Posted by: Jumper | February 4, 2008 4:46 PM | Report abuse

*quietly tip-toeing toward the bunker, and laying in a supply of drinking water, soda, snack food, playing cards, flashlight batteries, etc., just in case*

Posted by: Curmudgeon | February 4, 2008 4:50 PM | Report abuse

That sounded like my company hires those guys. Not so. I just run into them in my course of duties.

Posted by: Jumper | February 4, 2008 4:50 PM | Report abuse

Only love
Can make it rain
The way the beach is kissed by the sea
Only love
Can make it rain
Like the sweat of lovers
Laying in the fields.

Love, Reign o'er me, rain on me

Only love
Can bring the rain
That makes you yearn to the sky
Only love
Can bring the rain
That falls like tears from on high

On the dry and dusty road
The nights we spend apart alone
I need to get back home to cool cool rain
I can't sleep and I lay and I think
The night is hot and black as ink
Oh God, I need a drink of cool cool rain

Posted by: Jumper | February 4, 2008 4:54 PM | Report abuse

Yeah yello... and Obama beats Romney in the "Leans Republican" poll. Interesting.

I wish Weingarten had broken down more choices like

"I'm for Obama but I'm not sure" etc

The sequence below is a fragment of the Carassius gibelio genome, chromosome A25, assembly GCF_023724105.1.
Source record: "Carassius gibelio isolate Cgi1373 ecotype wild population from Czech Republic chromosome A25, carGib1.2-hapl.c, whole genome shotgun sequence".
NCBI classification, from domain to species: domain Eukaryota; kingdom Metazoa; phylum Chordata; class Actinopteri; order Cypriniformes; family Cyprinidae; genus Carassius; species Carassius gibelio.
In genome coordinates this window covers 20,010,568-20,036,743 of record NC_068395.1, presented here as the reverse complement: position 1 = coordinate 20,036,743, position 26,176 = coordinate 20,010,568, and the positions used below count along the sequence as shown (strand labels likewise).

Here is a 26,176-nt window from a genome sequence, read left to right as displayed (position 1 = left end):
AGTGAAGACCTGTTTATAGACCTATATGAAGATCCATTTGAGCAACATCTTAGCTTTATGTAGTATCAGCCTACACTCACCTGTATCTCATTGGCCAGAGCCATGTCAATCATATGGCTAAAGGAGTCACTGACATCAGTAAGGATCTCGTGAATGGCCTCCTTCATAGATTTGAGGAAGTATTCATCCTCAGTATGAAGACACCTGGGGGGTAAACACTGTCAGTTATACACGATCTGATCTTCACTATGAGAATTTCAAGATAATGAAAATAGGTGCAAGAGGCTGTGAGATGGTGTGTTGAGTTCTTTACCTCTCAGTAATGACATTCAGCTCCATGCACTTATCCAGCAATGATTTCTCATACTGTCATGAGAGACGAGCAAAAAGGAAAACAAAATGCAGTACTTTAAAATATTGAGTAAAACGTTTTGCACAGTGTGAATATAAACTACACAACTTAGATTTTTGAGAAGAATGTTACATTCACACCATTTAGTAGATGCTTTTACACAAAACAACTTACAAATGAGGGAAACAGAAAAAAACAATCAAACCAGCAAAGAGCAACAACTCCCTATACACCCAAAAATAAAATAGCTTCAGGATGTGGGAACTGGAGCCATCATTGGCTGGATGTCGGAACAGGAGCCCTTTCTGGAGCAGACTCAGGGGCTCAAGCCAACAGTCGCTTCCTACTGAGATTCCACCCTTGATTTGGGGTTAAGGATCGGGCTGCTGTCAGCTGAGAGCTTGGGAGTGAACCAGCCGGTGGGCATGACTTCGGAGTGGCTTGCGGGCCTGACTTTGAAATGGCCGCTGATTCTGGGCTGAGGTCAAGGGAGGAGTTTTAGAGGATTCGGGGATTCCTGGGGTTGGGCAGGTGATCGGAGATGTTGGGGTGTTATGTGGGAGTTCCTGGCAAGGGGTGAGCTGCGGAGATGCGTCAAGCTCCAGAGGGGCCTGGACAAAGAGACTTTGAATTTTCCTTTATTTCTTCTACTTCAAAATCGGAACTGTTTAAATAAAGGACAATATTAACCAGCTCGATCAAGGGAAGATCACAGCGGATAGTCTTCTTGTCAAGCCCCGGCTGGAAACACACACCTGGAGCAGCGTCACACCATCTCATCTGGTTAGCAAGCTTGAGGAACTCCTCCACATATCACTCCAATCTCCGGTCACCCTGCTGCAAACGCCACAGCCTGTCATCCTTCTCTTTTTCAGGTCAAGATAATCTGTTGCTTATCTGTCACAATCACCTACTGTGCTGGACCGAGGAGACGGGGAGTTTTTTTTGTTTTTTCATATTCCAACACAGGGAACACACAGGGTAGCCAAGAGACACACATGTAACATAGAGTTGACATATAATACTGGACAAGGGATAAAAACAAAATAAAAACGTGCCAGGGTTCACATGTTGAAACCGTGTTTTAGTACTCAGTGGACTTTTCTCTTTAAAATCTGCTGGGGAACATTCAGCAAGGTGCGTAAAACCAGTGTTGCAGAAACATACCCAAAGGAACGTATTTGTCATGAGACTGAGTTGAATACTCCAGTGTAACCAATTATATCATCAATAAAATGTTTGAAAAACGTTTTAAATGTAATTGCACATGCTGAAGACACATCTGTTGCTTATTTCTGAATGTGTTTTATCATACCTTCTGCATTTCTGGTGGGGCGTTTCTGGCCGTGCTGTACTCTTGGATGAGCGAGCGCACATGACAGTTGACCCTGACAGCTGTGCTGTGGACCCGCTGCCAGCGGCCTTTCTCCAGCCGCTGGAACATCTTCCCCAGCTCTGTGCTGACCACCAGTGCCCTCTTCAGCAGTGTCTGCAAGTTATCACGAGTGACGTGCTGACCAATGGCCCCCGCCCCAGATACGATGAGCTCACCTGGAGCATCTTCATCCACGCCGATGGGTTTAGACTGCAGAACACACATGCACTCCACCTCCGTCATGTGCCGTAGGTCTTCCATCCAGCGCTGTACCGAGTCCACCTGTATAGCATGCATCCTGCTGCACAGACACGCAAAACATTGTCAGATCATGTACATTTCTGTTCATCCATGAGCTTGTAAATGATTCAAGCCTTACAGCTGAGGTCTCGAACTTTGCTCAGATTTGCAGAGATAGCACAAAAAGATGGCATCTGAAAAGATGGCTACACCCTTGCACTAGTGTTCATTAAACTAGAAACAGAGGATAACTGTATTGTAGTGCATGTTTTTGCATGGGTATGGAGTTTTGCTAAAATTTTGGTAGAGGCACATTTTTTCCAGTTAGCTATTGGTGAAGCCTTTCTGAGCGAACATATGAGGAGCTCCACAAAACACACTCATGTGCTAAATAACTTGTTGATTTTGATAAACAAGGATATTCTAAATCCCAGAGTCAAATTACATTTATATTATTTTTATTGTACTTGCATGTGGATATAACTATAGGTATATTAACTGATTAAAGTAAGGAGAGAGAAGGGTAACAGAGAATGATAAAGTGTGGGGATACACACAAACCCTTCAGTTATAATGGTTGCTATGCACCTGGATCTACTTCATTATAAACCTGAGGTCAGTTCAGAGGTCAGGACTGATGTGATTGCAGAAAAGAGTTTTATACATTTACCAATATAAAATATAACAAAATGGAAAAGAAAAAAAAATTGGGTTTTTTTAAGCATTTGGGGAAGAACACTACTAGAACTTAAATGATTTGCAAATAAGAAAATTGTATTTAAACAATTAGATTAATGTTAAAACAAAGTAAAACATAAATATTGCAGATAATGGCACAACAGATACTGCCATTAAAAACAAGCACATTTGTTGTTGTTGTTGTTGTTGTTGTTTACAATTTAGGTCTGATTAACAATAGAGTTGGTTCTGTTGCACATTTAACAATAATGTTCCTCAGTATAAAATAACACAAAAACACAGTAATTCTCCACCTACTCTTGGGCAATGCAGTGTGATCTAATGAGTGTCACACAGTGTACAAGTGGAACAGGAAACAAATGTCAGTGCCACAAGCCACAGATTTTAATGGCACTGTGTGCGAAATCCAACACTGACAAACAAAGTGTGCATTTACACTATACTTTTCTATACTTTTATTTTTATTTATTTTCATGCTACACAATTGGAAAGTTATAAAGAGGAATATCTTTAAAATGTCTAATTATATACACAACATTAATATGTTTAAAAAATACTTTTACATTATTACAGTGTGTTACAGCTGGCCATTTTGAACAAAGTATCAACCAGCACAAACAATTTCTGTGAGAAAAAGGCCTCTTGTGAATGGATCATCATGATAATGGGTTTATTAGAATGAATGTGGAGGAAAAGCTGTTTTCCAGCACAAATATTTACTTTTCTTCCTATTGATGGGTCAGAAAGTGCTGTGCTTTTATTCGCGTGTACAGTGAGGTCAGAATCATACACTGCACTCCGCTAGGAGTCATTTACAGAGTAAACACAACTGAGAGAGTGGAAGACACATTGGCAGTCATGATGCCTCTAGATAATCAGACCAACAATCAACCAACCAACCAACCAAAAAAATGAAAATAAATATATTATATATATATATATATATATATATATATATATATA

The way it is now there's no way of knowing which "very sure" votes were for which candidates.

Posted by: TBG | February 4, 2008 4:54 PM | Report abuse

15% of Canadians would rather vote in US.
I was invited to by that nice lady who gave the Democratic response to the SOTU speech. She said, "If you're watching this you are an American." I was watching, I remember distictly. How'd I know otherwise, eh? That's logic.
http://www.cbc.ca/canada/story/2008/02/01/poll-cbc.html
I can tell by the pie on your tie
You're an American
Well, so am I
Hey Bub
Hi Bub
How do you do
And while we're on the subject
And while we're on the subject
And while we're on the subject
How's your old Wazoo.

Posted by: Boko999 | February 4, 2008 5:00 PM | Report abuse

The following comes from a Progressive website commondreams.org, but the material is actually a reprint of an article published in the Los Angeles Times, April 2007, "Obama's Refusal of Lobbyists' Money Has its Limits," by reporter Dan Morain: